How did we get here? At the end of 2022 and with the Rugby World Cup year up next, the Rennie-led Wallabies were not an outstanding team, but nor were they a bad one.
In the midst of a huge injury crisis, the Wallabies beat the recently crowned world champion Boks in Adelaide, went within a skinny Frenchman of beating the World Cup runners-up in Melbourne, beat Scotland and Wales and went very close to beating Ireland and France on the Spring Tour as well.
With a fifth Test added to the Spring Tour schedule, however, Rennie knew he couldn’t play a full-strength team against Italy and gambled with a B-team.
Rugby Australia chairman Hamish McLennan was at the game, steamed about the loss and when Jones became available in December, the disruptor chairman swooped to sign a coach cut from the same cloth.
How much of this signing was a “captain’s call” by McLennan will be scrutinised in coming weeks, as wider accountability for the Jones debacle is sought. The board signed off on the change.
Players were not stoked. Rennie’s only words after leaving were to say he never lost the dressing room, and that was right.
But it is also right to point out that early on, many fans, pundits and ex-players accepted and even embraced the second-coming of Jones – even at the uncomfortable price of sacking a good man.
After a highly successful stint with England, Jones represented a chance to extract the missing 10-15% and beat Ireland, France and New Zealand next time. To use the good fortune of a decent draw and go deep in the Rugby World Cup.
And as Super Rugby rolled on, Jones continued to bang the drum. The nation was on board.
But then the Wallabies started playing and … well, you probably caught the rest.
After a poor start playing a new style, the Wallabies began to slowly show glimpses of form. But just a few days after almost beating New Zealand in Dunedin, Jones went rogue and decided the time to start a rebuild for the 2027 Rugby World Cup was right now – a few weeks before the 2023 Rugby World Cup had even started.
The old brigade of Michael Hooper, Quade Cooper, Bernard Foley, Jed Holloway and Tom Wright had maxed out their potential and were not good enough, Jones later explained.
So Jones pressed the “nuclear option” button for his Rugby World Cup squad, leaving most of the experienced men out and naming 15 players with less than five caps. Experienced ex-Wallabies messaged each other “WTF”, fearing it would be lambs to the slaughter in France.
And so it proved. Missing senior players or not selecting the ones he took, the Wallabies had no fall-back spine of composure or experience when the pressure came on. Tactics were clear as mud and go-to basics like a functioning maul (a Brumbies staple under previous forwards coach Dan McKellar) simply evaporated.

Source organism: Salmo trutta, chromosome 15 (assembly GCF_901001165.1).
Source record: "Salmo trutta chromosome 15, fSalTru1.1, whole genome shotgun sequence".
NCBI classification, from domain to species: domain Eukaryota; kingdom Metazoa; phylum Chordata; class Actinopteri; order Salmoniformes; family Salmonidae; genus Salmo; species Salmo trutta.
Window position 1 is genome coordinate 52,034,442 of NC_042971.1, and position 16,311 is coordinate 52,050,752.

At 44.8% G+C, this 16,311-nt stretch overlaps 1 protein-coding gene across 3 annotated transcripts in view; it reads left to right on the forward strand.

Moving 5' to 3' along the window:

Jones has since sold the story that his decisions were necessary, and others will benefit from the criticisms he is copping now.
But playing the martyr card is Jones’ only remaining option, and gives him a narrative to spin to future employers. If the Wallabies do well in 2027, he’ll claim it. If they do poorly, he saw it coming.
The simple reality is the Wallabies rebuild simply didn’t need to happen a month before the 2023 Rugby World Cup. After it, sure. Go for your life.
The Wallabies had the core of a competitive team under Dave Rennie, and a handful of elite stars. But Jones couldn’t do the simple thing and take the Rennie team forward. Would they have won the tournament? No. Would they have gone out in the pool stages? Also, no.
Would Australian rugby have still recognised the need for major systemic change after a quarter or semi-final exit? Of course.
Will the rookie and youngsters asked to grind through that World Cup extract any lasting benefit from the pain of the last few months? Doubtful.
Was it red-hot for Jones to do a Zoom interview about switching to Japan in 2024, just weeks after he’d pushed the nuclear button and told everyone we’re strapping in for the long haul to 2027? You know the answer to that one.
Jones told Peter FitzSimons he was pissed off for having to take the blame for 20 years of decline. But he doesn’t.
It is disingenuous to point to structural failures of Australian rugby as being the cause for the Wallabies’ World Cup rudderless exit in 2023, and any official who also pushes that line in coming weeks is trying to avoid their share of blame.
It’s far simpler. The bin fire of 2023 ignited because Jones decided to torch the gains of the previous three years, and start a hasty and ill-considered rebuild. Then he logged on to Zoom.